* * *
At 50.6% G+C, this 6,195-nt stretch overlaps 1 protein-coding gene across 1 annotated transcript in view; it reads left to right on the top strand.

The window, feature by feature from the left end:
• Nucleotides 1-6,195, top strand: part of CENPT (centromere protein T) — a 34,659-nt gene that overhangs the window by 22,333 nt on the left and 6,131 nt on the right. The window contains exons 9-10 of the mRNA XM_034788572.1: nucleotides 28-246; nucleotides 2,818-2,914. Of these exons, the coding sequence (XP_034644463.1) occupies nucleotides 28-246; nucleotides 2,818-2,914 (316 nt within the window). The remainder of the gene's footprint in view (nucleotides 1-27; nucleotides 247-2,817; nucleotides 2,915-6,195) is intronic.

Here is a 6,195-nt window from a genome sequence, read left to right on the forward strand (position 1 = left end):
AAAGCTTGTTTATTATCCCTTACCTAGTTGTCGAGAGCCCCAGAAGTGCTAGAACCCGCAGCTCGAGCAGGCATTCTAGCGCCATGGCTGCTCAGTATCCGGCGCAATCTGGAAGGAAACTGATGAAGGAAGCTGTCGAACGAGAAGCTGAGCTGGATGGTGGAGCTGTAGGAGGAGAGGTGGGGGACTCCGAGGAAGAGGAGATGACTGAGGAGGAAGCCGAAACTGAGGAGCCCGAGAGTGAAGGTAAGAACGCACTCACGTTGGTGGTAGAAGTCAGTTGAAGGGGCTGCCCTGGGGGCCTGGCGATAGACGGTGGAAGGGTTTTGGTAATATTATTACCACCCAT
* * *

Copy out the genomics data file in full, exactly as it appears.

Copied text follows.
At 50.6% G+C, this 6,195-nt stretch overlaps 1 protein-coding gene across 1 annotated transcript in view; it reads left to right on the top strand.

The window, feature by feature from the left end:
• Nucleotides 1-6,195, top strand: part of CENPT (centromere protein T) — a 34,659-nt gene that overhangs the window by 22,333 nt on the left and 6,131 nt on the right. The window contains exons 9-10 of the mRNA XM_034788572.1: nucleotides 28-246; nucleotides 2,818-2,914. Of these exons, the coding sequence (XP_034644463.1) occupies nucleotides 28-246; nucleotides 2,818-2,914 (316 nt within the window). The remainder of the gene's footprint in view (nucleotides 1-27; nucleotides 247-2,817; nucleotides 2,915-6,195) is intronic.

Here is a 6,195-nt window from a genome sequence, read left to right on the forward strand (position 1 = left end):
AAAGCTTGTTTATTATCCCTTACCTAGTTGTCGAGAGCCCCAGAAGTGCTAGAACCCGCAGCTCGAGCAGGCATTCTAGCGCCATGGCTGCTCAGTATCCGGCGCAATCTGGAAGGAAACTGATGAAGGAAGCTGTCGAACGAGAAGCTGAGCTGGATGGTGGAGCTGTAGGAGGAGAGGTGGGGGACTCCGAGGAAGAGGAGATGACTGAGGAGGAAGCCGAAACTGAGGAGCCCGAGAGTGAAGGTAAGAACGCACTCACGTTGGTGGTAGAAGTCAGTTGAAGGGGCTGCCCTGGGGGCCTGGCGATAGACGGTGGAAGGGTTTTGGTAATATTATTACCACCCAT